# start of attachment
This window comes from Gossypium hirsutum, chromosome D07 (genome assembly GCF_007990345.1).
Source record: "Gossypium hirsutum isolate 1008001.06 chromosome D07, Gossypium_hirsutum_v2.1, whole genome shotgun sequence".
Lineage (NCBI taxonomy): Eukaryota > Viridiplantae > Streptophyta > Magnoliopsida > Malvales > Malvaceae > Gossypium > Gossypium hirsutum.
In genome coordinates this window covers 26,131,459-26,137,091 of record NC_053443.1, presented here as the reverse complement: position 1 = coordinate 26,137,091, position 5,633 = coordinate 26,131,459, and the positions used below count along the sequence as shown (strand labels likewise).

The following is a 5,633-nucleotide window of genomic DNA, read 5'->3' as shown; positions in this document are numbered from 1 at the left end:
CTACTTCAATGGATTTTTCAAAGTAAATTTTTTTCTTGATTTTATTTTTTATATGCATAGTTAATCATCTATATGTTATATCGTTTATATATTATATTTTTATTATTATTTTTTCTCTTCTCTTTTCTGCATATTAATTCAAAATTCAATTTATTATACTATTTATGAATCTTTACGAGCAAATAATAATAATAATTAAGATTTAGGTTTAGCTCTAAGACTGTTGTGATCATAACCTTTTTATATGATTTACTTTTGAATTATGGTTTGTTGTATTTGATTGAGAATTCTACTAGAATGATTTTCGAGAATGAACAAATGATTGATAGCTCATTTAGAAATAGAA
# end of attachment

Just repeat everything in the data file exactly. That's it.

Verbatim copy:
This window comes from Gossypium hirsutum, chromosome D07 (genome assembly GCF_007990345.1).
Source record: "Gossypium hirsutum isolate 1008001.06 chromosome D07, Gossypium_hirsutum_v2.1, whole genome shotgun sequence".
Lineage (NCBI taxonomy): Eukaryota > Viridiplantae > Streptophyta > Magnoliopsida > Malvales > Malvaceae > Gossypium > Gossypium hirsutum.
In genome coordinates this window covers 26,131,459-26,137,091 of record NC_053443.1, presented here as the reverse complement: position 1 = coordinate 26,137,091, position 5,633 = coordinate 26,131,459, and the positions used below count along the sequence as shown (strand labels likewise).

The following is a 5,633-nucleotide window of genomic DNA, read 5'->3' as shown; positions in this document are numbered from 1 at the left end:
CTACTTCAATGGATTTTTCAAAGTAAATTTTTTTCTTGATTTTATTTTTTATATGCATAGTTAATCATCTATATGTTATATCGTTTATATATTATATTTTTATTATTATTTTTTCTCTTCTCTTTTCTGCATATTAATTCAAAATTCAATTTATTATACTATTTATGAATCTTTACGAGCAAATAATAATAATAATTAAGATTTAGGTTTAGCTCTAAGACTGTTGTGATCATAACCTTTTTATATGATTTACTTTTGAATTATGGTTTGTTGTATTTGATTGAGAATTCTACTAGAATGATTTTCGAGAATGAACAAATGATTGATAGCTCATTTAGAAATAGAA